This is an interesting point. However I don't think it is entirely accurate. Do you think the migration of say the people across the Oregon trail in the 1850s to the Pacific NW is the same type of relocation as people today having their stuff packed into moving vans, catching a flight to Portland and Seattle and watching the movers put their stuff into their new digs? There are many places in the west particularly where there are more move ins than natives. That changes the feel of a place. Large population gains do the same. Phoenix today certainly isn't the same as Phoenix in 1950.

However I think what you describing is the new reality. We might as well get used to it.
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Old 04-15-2018, 06:14 AM
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Location: Miami
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A large portion of Southern Culture is Black American Culture, that'll never die.
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Old 04-15-2018, 06:25 AM
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Location: Miami
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Originally Posted by slowlane3 View Post
Many younger generation American speakers have lost their distinctive regional accents, due to constant exposure to television, motion pictures, and other media. This is true in the Southern states, as well as the Boston area in the northeast. Also, young people in the coastal South, are losing their traditional non-rhotic pronounciation, and adopting the pronounciation of the inland or Appalachian southern region (possibly because the latter is the standard accent among country-music recording artists). For instance, no one would guess that television host Stephen Colbert grew up in Charleston, South Carolina.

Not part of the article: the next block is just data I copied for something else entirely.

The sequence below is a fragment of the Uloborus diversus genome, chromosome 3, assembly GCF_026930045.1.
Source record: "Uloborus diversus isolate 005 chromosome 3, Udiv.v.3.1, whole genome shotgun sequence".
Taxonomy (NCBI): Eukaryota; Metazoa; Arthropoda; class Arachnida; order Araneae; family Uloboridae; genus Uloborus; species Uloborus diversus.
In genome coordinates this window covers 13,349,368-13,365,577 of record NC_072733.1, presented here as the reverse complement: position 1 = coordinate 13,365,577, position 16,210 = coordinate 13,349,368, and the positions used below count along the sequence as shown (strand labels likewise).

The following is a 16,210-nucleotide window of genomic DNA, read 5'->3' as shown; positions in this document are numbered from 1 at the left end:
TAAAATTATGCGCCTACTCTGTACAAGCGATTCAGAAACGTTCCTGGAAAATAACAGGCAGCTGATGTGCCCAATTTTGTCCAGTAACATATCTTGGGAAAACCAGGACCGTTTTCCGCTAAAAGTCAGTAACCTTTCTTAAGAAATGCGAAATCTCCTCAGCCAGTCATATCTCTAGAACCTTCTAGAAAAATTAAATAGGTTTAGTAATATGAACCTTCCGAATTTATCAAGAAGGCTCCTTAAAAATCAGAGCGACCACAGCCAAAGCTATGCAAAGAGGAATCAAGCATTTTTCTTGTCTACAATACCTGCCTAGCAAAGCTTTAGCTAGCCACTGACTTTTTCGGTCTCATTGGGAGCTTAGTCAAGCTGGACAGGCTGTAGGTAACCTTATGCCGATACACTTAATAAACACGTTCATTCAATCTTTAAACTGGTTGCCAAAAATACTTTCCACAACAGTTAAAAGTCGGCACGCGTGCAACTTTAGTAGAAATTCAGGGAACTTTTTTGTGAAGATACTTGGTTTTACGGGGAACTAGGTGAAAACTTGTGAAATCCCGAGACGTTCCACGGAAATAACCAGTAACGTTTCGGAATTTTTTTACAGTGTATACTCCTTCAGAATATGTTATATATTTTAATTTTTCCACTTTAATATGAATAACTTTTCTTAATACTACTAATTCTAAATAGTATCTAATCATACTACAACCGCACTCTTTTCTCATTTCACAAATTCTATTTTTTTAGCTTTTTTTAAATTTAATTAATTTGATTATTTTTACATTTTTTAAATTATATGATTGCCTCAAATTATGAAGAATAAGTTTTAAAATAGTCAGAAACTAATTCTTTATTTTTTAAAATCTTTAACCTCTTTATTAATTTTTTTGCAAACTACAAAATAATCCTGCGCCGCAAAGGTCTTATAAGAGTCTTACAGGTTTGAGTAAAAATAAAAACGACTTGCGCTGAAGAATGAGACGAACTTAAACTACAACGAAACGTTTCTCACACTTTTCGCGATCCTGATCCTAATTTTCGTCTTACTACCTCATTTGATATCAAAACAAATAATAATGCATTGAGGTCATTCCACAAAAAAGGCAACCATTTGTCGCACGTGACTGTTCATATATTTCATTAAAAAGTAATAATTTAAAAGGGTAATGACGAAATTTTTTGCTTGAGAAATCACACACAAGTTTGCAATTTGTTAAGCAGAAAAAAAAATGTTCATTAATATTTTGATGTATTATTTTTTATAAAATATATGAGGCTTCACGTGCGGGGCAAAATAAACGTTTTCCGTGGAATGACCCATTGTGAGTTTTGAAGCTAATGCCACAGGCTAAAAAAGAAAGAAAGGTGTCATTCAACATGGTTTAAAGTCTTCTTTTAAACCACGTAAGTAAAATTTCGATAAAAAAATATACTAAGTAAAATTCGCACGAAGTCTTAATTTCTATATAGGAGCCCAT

Localities such as Raleigh-Durham, North Carolina (home of the enormous "Research Triangle Park"....Richmond and Norfolk, Virginia (several huge military bases).....Atlanta, Georgia.....urban cities of Texas.....northern Arkansas (retirees/ pensioners) and of course most of Florida, these areas have had a large influx of transplants from outside the South.
Not that anyone cares or not, but YBN Nahmir, a rising rapper, is from Birmingham, but no one would've probably guessed if he didn't say anything about it, same for Singer/Actor Jordan Fisher.

I think most of the younger generation throughout the South, especially in the Suburbs, don't typically sound "Southern." But I think that's just due to the influence of the Internet/Social Networking.